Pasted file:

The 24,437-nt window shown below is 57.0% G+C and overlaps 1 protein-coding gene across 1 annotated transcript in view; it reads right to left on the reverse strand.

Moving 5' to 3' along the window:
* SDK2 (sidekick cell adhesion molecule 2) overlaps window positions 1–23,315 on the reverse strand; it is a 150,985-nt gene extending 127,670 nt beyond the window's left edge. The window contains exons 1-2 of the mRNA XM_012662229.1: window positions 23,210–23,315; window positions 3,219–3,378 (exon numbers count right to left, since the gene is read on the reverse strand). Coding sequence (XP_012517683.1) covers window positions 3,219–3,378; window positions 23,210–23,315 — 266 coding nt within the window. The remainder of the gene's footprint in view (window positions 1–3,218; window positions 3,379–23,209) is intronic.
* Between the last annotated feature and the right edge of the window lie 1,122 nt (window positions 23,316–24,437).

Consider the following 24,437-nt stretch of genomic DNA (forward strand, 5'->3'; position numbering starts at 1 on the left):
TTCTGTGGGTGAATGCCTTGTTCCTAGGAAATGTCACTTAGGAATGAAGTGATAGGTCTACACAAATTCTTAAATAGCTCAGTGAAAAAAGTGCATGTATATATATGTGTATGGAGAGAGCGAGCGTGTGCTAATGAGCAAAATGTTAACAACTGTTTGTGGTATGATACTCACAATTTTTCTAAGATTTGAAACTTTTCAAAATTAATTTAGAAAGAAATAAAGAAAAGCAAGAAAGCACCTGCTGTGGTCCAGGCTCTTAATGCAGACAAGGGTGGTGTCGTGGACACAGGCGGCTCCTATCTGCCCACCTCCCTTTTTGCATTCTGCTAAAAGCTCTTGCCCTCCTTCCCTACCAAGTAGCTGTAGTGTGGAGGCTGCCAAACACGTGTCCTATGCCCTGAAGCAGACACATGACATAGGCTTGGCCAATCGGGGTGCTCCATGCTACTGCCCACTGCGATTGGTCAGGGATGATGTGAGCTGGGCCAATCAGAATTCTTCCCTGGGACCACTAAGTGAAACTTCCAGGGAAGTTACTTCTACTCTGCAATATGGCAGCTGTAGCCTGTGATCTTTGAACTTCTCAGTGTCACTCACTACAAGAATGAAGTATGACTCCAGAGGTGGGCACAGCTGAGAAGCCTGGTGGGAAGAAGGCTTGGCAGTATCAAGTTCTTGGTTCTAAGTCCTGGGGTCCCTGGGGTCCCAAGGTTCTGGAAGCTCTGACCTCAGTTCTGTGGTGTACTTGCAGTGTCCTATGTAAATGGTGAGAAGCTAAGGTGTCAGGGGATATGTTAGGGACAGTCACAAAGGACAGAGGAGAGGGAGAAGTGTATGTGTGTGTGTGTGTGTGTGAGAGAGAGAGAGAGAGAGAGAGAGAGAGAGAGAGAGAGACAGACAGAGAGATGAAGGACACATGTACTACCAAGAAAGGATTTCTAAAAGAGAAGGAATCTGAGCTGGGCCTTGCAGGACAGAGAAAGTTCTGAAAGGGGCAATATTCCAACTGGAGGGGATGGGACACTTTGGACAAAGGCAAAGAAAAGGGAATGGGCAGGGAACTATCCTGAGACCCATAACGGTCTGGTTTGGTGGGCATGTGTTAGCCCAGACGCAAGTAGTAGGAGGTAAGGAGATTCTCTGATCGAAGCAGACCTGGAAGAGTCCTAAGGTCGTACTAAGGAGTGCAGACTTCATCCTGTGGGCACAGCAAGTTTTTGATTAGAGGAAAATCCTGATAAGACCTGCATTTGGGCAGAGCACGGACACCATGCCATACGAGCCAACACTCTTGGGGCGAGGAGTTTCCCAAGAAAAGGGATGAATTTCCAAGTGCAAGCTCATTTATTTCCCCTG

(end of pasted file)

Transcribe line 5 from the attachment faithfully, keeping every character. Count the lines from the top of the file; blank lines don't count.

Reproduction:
Consider the following 24,437-nt stretch of genomic DNA (forward strand, 5'->3'; position numbering starts at 1 on the left):